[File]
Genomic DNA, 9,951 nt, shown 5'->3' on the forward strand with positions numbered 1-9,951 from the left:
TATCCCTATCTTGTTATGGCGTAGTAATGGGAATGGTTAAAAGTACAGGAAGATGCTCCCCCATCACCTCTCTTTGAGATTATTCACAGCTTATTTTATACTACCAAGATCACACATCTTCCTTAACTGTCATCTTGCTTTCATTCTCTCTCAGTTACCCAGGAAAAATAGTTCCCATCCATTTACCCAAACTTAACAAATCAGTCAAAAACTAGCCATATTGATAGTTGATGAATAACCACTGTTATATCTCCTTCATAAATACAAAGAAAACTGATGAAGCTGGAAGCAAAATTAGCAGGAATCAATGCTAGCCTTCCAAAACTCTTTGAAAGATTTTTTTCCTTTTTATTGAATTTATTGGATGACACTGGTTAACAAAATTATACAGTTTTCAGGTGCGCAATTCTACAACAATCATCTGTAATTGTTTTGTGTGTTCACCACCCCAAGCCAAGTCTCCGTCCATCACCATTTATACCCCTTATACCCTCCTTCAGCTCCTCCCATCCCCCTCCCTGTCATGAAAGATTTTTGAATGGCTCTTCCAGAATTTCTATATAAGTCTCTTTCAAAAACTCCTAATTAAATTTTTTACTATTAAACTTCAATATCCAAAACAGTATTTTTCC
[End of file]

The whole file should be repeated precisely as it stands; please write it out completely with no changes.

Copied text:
Genomic DNA, 9,951 nt, shown 5'->3' on the forward strand with positions numbered 1-9,951 from the left:
TATCCCTATCTTGTTATGGCGTAGTAATGGGAATGGTTAAAAGTACAGGAAGATGCTCCCCCATCACCTCTCTTTGAGATTATTCACAGCTTATTTTATACTACCAAGATCACACATCTTCCTTAACTGTCATCTTGCTTTCATTCTCTCTCAGTTACCCAGGAAAAATAGTTCCCATCCATTTACCCAAACTTAACAAATCAGTCAAAAACTAGCCATATTGATAGTTGATGAATAACCACTGTTATATCTCCTTCATAAATACAAAGAAAACTGATGAAGCTGGAAGCAAAATTAGCAGGAATCAATGCTAGCCTTCCAAAACTCTTTGAAAGATTTTTTTCCTTTTTATTGAATTTATTGGATGACACTGGTTAACAAAATTATACAGTTTTCAGGTGCGCAATTCTACAACAATCATCTGTAATTGTTTTGTGTGTTCACCACCCCAAGCCAAGTCTCCGTCCATCACCATTTATACCCCTTATACCCTCCTTCAGCTCCTCCCATCCCCCTCCCTGTCATGAAAGATTTTTGAATGGCTCTTCCAGAATTTCTATATAAGTCTCTTTCAAAAACTCCTAATTAAATTTTTTACTATTAAACTTCAATATCCAAAACAGTATTTTTCC